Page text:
Worried European risk managers facing high rates are looking to London for better deals. Michelle Hannen reports from the FERMA conference in Rome
The cost and availability of insurance continues to be of concern to risk managers according to those gathered in Rome last week for the Federation of European
Risk Management Associations (FERMA) conference.
But Marsh Europe president and chief executive Bill Malloy says that, while the insurance market in Europe is difficult, there is adequate capacity in most lines of business.
In the property classes, Malloy says capacity problems exist only in insuring against natural catastrophes for peak zones, and in specific industry classes and specific construction classes.
"The quality of the information is the key to the broader coverage. It's not an absence of capacity, it's there. The underwriters are being very careful about how they deploy it," he says. With regard to liability, Malloy says that Marsh estimates that ¤1.3bn of capacity is available in the European market. He says that in Europe only one in 20 businesses had experienced a loss greater than $US5m in the past five years, compared to one in 12 in the US.
Zurich North America president and chief executive John Amore, who also has responsibility for Zurich's global corporate business, says that while premiums in the casualty classes are still rising, property rates have "levelled off" in the UK and US. But Amore says that property rates are continuing to increase in continental Europe.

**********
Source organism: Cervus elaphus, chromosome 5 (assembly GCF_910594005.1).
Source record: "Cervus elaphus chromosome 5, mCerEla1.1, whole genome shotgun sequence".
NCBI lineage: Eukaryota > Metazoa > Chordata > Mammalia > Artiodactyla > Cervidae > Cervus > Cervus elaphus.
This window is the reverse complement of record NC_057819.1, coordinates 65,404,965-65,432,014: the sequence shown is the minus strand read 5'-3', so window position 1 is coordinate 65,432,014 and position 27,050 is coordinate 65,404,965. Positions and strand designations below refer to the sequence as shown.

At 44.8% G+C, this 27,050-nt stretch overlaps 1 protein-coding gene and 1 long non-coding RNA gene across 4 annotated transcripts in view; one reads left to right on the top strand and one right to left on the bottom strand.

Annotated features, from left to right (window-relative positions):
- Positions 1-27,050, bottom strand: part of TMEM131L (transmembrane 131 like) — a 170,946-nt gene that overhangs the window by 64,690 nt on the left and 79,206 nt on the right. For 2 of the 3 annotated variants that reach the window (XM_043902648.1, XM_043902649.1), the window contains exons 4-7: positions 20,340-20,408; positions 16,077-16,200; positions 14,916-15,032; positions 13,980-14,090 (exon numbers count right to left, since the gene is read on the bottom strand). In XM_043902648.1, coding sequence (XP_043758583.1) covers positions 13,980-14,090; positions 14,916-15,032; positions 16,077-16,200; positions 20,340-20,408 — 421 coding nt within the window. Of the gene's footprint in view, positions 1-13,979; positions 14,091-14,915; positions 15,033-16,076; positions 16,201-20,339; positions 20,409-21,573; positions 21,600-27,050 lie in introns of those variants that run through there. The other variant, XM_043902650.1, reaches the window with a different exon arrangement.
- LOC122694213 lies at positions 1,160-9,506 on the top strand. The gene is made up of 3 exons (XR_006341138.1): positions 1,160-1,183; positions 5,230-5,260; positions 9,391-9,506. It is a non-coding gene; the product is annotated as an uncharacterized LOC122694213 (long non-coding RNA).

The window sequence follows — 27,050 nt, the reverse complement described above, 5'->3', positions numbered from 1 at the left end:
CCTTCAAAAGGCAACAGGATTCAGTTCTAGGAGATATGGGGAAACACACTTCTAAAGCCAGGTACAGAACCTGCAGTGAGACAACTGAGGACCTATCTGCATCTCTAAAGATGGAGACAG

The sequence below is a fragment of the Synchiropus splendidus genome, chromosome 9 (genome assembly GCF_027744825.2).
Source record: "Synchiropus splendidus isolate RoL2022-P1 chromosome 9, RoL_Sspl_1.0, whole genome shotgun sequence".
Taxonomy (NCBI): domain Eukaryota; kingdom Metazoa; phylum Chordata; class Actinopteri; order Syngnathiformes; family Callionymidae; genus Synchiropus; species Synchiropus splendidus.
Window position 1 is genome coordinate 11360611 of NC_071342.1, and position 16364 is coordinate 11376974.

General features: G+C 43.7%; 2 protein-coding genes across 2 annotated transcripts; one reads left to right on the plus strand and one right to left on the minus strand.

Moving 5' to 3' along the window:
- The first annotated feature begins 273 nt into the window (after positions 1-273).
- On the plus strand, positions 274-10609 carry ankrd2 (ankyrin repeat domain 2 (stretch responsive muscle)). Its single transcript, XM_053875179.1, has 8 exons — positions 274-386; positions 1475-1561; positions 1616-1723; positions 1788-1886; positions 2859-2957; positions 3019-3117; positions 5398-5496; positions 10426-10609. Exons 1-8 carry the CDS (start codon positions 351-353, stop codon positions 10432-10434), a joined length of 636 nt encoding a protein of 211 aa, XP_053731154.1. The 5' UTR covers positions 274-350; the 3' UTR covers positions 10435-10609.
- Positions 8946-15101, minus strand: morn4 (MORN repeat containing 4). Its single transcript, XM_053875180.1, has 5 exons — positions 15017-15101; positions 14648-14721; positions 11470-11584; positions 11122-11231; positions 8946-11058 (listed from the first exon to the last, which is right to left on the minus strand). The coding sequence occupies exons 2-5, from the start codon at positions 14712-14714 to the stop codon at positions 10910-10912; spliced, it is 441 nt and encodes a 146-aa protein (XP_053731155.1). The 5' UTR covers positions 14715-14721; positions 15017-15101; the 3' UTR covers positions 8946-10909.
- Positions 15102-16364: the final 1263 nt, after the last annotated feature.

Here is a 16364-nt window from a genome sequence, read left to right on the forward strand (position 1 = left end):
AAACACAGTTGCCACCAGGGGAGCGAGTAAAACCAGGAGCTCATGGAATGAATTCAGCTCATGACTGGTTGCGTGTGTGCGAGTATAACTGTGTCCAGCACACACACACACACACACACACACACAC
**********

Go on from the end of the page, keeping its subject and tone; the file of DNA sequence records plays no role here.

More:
However, a report into the state of the European property market by Aon, based on research undertaken in 11 European countries, says that property rates have peaked and, while still high, are on the verge of falling, with slight rate reductions evident in some sectors. But the report also says that cover remains narrow, with terms and conditions remaining tight.
In light of the high costs of insurance, European risk managers are more likely to consider buying insurance outside of their domestic markets, according to the Aon report. It says that large European companies traditionally rely on domestic insurers for their property cover, in part due to long-standing direct relationships.